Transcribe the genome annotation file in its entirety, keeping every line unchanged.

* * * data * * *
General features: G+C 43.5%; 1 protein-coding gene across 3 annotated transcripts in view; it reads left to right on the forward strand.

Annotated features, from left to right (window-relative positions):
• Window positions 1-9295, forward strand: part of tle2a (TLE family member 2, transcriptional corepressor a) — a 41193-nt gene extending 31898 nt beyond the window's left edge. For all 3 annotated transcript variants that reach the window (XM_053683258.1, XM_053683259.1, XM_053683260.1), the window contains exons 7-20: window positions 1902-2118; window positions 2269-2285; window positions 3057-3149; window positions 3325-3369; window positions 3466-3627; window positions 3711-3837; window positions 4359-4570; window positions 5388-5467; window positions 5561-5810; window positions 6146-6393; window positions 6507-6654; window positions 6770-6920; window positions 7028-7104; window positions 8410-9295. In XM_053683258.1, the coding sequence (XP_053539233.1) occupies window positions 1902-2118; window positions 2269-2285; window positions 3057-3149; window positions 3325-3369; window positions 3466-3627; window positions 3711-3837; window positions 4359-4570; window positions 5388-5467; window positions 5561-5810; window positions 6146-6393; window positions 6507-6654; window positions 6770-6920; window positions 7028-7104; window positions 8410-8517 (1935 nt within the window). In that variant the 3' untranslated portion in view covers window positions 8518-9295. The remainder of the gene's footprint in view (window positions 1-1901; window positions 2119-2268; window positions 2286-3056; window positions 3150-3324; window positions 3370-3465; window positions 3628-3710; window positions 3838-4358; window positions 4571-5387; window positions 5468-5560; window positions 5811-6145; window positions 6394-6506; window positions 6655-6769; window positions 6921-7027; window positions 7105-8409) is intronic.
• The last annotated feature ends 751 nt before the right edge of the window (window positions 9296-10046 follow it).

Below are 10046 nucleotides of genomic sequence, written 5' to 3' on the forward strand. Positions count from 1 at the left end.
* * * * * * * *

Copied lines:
General features: G+C 43.5%; 1 protein-coding gene across 3 annotated transcripts in view; it reads left to right on the forward strand.

Annotated features, from left to right (window-relative positions):
• Window positions 1-9295, forward strand: part of tle2a (TLE family member 2, transcriptional corepressor a) — a 41193-nt gene extending 31898 nt beyond the window's left edge. For all 3 annotated transcript variants that reach the window (XM_053683258.1, XM_053683259.1, XM_053683260.1), the window contains exons 7-20: window positions 1902-2118; window positions 2269-2285; window positions 3057-3149; window positions 3325-3369; window positions 3466-3627; window positions 3711-3837; window positions 4359-4570; window positions 5388-5467; window positions 5561-5810; window positions 6146-6393; window positions 6507-6654; window positions 6770-6920; window positions 7028-7104; window positions 8410-9295. In XM_053683258.1, the coding sequence (XP_053539233.1) occupies window positions 1902-2118; window positions 2269-2285; window positions 3057-3149; window positions 3325-3369; window positions 3466-3627; window positions 3711-3837; window positions 4359-4570; window positions 5388-5467; window positions 5561-5810; window positions 6146-6393; window positions 6507-6654; window positions 6770-6920; window positions 7028-7104; window positions 8410-8517 (1935 nt within the window). In that variant the 3' untranslated portion in view covers window positions 8518-9295. The remainder of the gene's footprint in view (window positions 1-1901; window positions 2119-2268; window positions 2286-3056; window positions 3150-3324; window positions 3370-3465; window positions 3628-3710; window positions 3838-4358; window positions 4571-5387; window positions 5468-5560; window positions 5811-6145; window positions 6394-6506; window positions 6655-6769; window positions 6921-7027; window positions 7105-8409) is intronic.
• The last annotated feature ends 751 nt before the right edge of the window (window positions 9296-10046 follow it).

Below are 10046 nucleotides of genomic sequence, written 5' to 3' on the forward strand. Positions count from 1 at the left end.